By Meria Carstarphen
Public school districts like mine have many competing priorities we must balance with limited resources—time, people, money—on a daily basis. Educators are constantly working to meet various performance measures and targets to ensure that students are prepared to graduate ready for college and career. Then there are families who need wrap around supports for physical and mental health, housing, food, clothing, and other basic needs. Neighborhoods are often in flux, and those changes can affect our sense of community and make it hard for community partners to be sure that their investments and resources will have an impact, leading to meaningful and sustainable change.
As Superintendent of Atlanta Public Schools (APS) and as someone who has served in this role in other urban school districts, I know firsthand about these challenges. I also know that we can overcome those challenges with the broad and diverse support of the community.
In APS, we strive to live our mission every day:
With a caring culture of trust and collaboration, every student will graduate ready for college and career.
This means we must focus on both the academic success and the well-being of the whole child.
In my role as a Commissioner with the Aspen Institute National Commission on Social, Emotional, and Academic Development (SEAD), I’ve been fortunate to work with some of the best minds in the nation on how children and adults best learn and grow. This Commission—made up of practitioners, researchers, partners, parents, youth, and funders—has produced research and testimonials that show that the key to student academic success is to ensure that students’ social and emotional needs are met.
I can’t say that I knew how meaningful the impact could be when I first started my role as a superintendent. But this research is now my guiding star for my work as a leader, both here in Atlanta and in my previous district of Austin, Texas. As a SEAD commissioner, I am encouraged by what I have learned from research on how to better help students and positively impact their academic success. We’re making progress on our path toward becoming a high-performing school district where students love to learn, educators inspire, families engage, and the community trusts the system. Here is a sample of what we’re doing and seeing in APS:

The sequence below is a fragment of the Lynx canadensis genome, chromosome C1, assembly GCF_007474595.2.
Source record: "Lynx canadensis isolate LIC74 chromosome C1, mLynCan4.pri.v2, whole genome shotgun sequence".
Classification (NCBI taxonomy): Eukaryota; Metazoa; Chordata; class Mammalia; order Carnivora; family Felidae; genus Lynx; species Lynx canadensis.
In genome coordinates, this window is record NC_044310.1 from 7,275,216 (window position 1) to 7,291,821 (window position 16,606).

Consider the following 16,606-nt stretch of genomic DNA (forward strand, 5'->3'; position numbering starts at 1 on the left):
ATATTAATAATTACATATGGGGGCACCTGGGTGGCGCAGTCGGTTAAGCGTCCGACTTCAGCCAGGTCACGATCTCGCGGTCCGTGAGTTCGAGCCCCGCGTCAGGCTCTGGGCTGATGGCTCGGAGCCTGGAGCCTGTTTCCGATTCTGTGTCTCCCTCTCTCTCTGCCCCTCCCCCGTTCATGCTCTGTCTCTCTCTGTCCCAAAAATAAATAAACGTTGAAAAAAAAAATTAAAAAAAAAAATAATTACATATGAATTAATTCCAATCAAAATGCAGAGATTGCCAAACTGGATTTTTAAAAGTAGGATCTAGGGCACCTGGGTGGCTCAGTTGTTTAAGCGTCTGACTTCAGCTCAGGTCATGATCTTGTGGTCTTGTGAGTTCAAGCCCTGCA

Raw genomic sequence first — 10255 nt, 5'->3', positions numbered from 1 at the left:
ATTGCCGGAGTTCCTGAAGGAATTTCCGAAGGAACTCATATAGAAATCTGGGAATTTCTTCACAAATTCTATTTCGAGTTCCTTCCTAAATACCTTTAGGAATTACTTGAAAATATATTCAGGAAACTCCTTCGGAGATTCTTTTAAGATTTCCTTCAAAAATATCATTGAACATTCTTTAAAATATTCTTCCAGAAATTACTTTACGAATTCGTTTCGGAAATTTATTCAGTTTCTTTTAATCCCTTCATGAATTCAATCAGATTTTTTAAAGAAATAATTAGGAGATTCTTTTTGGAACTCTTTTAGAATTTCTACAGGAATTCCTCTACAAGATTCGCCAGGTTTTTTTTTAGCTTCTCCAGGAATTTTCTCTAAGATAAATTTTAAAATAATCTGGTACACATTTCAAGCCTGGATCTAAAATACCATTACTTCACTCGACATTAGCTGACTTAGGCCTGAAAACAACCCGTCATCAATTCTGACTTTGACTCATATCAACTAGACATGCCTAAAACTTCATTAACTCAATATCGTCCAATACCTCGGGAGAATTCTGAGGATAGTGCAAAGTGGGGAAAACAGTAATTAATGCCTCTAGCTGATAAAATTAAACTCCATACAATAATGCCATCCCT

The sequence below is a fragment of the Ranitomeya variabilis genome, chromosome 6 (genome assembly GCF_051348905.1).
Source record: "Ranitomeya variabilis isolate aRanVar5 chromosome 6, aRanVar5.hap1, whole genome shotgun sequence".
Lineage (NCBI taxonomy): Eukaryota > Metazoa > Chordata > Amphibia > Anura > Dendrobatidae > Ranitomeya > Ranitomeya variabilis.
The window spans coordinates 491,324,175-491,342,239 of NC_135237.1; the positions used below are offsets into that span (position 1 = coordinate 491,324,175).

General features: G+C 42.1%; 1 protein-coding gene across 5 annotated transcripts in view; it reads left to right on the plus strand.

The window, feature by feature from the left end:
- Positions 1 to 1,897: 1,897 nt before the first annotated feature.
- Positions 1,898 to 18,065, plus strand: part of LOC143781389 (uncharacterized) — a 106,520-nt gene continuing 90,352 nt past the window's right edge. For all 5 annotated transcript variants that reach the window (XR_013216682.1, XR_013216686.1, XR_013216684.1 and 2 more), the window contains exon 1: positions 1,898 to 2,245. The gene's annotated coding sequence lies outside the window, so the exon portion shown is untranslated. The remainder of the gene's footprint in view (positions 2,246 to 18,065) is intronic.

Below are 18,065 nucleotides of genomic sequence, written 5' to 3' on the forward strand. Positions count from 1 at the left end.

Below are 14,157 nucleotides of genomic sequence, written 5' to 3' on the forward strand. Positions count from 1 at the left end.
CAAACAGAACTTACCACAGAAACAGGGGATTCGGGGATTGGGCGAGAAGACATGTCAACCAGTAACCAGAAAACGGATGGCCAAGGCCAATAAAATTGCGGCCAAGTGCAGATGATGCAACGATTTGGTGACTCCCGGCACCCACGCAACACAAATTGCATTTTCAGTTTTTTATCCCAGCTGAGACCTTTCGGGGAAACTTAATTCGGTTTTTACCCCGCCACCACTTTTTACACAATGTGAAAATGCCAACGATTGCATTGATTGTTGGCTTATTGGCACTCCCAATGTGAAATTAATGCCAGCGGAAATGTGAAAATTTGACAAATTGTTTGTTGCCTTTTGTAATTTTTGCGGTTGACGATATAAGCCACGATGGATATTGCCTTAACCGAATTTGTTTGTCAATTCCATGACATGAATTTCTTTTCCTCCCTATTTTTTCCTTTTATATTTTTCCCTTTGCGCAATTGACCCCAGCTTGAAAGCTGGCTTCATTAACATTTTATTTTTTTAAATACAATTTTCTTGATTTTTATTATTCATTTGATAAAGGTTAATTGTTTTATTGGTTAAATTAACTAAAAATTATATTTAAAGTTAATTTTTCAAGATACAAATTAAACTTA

As part of a $7.5 million grant awarded to APS from The National Institute of Justice in partnership with Georgia State and WestEd in Fall 2015, we were able to onboard our own school resource officers (SROs). These officers work to promote school safety by serving as law enforcement officers, teachers, and counselors with an emphasis on building and maintaining positive relationships between themselves and the entire school community. In two years, we have seen a 34% decrease in student arrests in school -- a positive trend in breaking the school to prison pipeline. And in a survey of principals and assistant principals this past spring, the majority of respondents said they felt safe or very safe across the board at their schools, most especially during school hours, where safety ratings were very high. They see the positive impact of having SROs who form relationships and communicate with parents, students, administrators, and teaching staff, and they are grateful.